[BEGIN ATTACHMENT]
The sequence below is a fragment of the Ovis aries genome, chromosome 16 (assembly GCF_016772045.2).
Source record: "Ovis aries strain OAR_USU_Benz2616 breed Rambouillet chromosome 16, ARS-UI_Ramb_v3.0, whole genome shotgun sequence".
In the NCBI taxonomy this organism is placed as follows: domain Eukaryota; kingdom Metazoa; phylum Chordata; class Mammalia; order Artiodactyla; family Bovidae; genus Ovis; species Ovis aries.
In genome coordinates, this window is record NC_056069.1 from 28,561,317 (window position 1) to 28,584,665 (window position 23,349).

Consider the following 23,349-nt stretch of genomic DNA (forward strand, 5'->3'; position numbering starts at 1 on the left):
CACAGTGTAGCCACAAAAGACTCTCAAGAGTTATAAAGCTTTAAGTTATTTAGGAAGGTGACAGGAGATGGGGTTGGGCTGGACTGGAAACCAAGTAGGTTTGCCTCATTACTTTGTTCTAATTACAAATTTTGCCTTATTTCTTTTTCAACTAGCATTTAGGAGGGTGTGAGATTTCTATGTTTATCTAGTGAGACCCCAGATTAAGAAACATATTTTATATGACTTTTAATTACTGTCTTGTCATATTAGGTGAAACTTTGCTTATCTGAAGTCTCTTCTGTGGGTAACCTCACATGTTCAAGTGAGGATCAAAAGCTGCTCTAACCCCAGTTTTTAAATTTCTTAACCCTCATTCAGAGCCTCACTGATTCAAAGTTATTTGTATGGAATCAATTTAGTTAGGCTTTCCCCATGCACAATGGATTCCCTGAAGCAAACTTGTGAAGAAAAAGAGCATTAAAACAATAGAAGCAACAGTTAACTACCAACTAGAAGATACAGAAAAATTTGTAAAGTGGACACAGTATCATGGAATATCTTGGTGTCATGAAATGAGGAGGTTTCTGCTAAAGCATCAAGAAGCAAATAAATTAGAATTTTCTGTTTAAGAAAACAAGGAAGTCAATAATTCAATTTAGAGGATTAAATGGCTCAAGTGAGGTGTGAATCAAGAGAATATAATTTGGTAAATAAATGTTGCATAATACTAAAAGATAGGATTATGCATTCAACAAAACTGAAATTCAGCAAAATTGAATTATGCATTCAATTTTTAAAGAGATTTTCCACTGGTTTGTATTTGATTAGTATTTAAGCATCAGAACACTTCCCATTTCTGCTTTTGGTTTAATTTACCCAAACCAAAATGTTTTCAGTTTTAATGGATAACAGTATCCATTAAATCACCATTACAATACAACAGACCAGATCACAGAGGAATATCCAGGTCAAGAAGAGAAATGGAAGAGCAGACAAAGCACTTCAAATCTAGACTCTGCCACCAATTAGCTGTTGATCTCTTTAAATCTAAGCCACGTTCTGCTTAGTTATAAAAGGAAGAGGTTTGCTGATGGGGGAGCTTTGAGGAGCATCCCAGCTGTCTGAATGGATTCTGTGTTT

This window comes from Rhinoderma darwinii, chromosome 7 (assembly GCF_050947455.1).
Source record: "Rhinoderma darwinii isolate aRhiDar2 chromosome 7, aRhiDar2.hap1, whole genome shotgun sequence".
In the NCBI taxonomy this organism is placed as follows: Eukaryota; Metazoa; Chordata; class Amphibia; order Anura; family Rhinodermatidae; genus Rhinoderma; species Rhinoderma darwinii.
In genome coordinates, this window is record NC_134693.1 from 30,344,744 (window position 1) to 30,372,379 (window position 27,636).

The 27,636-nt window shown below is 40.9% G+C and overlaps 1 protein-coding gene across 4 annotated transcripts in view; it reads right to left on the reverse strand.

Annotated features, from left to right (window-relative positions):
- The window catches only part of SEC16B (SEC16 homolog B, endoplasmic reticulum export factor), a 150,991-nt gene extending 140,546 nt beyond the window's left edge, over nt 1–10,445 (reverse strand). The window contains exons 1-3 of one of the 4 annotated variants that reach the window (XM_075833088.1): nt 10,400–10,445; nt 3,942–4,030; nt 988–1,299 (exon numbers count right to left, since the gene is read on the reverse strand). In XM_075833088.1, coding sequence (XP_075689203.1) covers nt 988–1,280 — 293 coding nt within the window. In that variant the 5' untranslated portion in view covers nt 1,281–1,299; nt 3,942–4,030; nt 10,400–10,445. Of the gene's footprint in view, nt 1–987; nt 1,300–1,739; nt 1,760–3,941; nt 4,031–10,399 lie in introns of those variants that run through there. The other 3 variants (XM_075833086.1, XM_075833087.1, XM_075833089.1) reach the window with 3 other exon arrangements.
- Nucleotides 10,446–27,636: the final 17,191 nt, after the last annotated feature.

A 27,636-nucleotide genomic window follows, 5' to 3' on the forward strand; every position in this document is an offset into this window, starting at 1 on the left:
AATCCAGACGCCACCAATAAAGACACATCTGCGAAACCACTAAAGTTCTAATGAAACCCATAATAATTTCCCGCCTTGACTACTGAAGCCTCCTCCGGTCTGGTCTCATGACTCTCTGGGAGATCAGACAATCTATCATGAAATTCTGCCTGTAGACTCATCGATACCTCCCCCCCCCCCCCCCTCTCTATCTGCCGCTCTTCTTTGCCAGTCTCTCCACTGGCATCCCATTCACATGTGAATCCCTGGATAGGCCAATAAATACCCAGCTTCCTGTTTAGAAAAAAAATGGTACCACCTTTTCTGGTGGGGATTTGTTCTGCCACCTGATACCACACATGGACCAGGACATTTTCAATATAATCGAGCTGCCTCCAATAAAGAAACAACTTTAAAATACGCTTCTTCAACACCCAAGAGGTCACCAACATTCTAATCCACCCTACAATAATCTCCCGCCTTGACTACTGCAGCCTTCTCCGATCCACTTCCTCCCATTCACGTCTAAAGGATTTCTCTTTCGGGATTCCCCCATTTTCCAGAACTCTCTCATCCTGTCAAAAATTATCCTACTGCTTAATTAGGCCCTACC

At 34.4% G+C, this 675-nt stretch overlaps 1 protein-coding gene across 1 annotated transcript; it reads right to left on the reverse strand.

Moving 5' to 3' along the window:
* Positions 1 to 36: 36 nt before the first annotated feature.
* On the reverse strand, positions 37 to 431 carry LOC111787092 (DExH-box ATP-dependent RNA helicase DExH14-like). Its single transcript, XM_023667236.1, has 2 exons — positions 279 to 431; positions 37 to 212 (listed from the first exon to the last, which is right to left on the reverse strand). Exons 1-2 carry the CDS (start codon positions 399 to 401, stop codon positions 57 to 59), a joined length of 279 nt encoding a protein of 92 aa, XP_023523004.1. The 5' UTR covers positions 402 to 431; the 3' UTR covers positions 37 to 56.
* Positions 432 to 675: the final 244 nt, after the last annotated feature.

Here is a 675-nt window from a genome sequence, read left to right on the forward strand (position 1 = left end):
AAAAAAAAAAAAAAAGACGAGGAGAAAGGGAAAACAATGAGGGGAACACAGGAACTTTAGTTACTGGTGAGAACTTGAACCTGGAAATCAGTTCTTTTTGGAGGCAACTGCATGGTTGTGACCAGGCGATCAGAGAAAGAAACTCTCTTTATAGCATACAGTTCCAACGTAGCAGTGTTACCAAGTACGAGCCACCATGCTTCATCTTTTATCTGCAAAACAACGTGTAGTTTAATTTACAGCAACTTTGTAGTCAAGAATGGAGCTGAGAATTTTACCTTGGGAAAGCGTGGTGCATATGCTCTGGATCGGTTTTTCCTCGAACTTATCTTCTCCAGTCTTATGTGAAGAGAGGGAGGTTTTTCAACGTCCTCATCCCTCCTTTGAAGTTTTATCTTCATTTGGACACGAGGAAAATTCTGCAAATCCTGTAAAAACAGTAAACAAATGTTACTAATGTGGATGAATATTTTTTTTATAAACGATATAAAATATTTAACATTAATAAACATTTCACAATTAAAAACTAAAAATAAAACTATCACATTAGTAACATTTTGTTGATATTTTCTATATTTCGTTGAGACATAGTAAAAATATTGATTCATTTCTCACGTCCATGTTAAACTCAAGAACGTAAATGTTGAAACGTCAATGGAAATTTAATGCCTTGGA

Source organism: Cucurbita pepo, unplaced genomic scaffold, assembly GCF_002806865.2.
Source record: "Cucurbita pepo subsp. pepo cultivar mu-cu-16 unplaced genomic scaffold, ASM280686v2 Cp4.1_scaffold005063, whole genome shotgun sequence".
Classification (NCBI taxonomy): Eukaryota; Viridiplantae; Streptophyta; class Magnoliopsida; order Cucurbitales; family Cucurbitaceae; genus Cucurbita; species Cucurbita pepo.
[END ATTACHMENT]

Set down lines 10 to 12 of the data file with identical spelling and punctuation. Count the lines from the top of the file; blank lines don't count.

In genome coordinates, this window is record NC_134693.1 from 30,344,744 (window position 1) to 30,372,379 (window position 27,636).

The 27,636-nt window shown below is 40.9% G+C and overlaps 1 protein-coding gene across 4 annotated transcripts in view; it reads right to left on the reverse strand.

Annotated features, from left to right (window-relative positions):